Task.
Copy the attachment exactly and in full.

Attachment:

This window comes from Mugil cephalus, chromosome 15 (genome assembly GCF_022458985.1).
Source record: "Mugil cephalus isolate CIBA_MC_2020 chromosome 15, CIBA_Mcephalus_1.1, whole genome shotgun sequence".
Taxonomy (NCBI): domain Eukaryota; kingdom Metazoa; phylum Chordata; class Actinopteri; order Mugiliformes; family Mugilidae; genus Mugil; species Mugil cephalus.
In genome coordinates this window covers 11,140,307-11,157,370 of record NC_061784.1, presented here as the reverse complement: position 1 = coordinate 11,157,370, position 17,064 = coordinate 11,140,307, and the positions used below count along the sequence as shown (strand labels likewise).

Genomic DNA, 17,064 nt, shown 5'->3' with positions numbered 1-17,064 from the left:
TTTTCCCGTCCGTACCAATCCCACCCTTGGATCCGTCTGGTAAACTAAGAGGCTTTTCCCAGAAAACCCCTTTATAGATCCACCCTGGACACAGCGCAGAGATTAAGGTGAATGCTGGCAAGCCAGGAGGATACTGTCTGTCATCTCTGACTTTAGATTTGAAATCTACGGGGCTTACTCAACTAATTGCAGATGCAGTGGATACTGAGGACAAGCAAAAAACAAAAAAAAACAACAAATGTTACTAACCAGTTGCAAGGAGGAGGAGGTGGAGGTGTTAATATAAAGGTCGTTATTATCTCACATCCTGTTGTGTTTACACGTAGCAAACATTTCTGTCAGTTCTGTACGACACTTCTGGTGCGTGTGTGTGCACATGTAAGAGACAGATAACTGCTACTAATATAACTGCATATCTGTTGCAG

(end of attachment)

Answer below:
This window comes from Mugil cephalus, chromosome 15 (genome assembly GCF_022458985.1).
Source record: "Mugil cephalus isolate CIBA_MC_2020 chromosome 15, CIBA_Mcephalus_1.1, whole genome shotgun sequence".
Taxonomy (NCBI): domain Eukaryota; kingdom Metazoa; phylum Chordata; class Actinopteri; order Mugiliformes; family Mugilidae; genus Mugil; species Mugil cephalus.
In genome coordinates this window covers 11,140,307-11,157,370 of record NC_061784.1, presented here as the reverse complement: position 1 = coordinate 11,157,370, position 17,064 = coordinate 11,140,307, and the positions used below count along the sequence as shown (strand labels likewise).

Genomic DNA, 17,064 nt, shown 5'->3' with positions numbered 1-17,064 from the left:
TTTTCCCGTCCGTACCAATCCCACCCTTGGATCCGTCTGGTAAACTAAGAGGCTTTTCCCAGAAAACCCCTTTATAGATCCACCCTGGACACAGCGCAGAGATTAAGGTGAATGCTGGCAAGCCAGGAGGATACTGTCTGTCATCTCTGACTTTAGATTTGAAATCTACGGGGCTTACTCAACTAATTGCAGATGCAGTGGATACTGAGGACAAGCAAAAAACAAAAAAAAACAACAAATGTTACTAACCAGTTGCAAGGAGGAGGAGGTGGAGGTGTTAATATAAAGGTCGTTATTATCTCACATCCTGTTGTGTTTACACGTAGCAAACATTTCTGTCAGTTCTGTACGACACTTCTGGTGCGTGTGTGTGCACATGTAAGAGACAGATAACTGCTACTAATATAACTGCATATCTGTTGCAG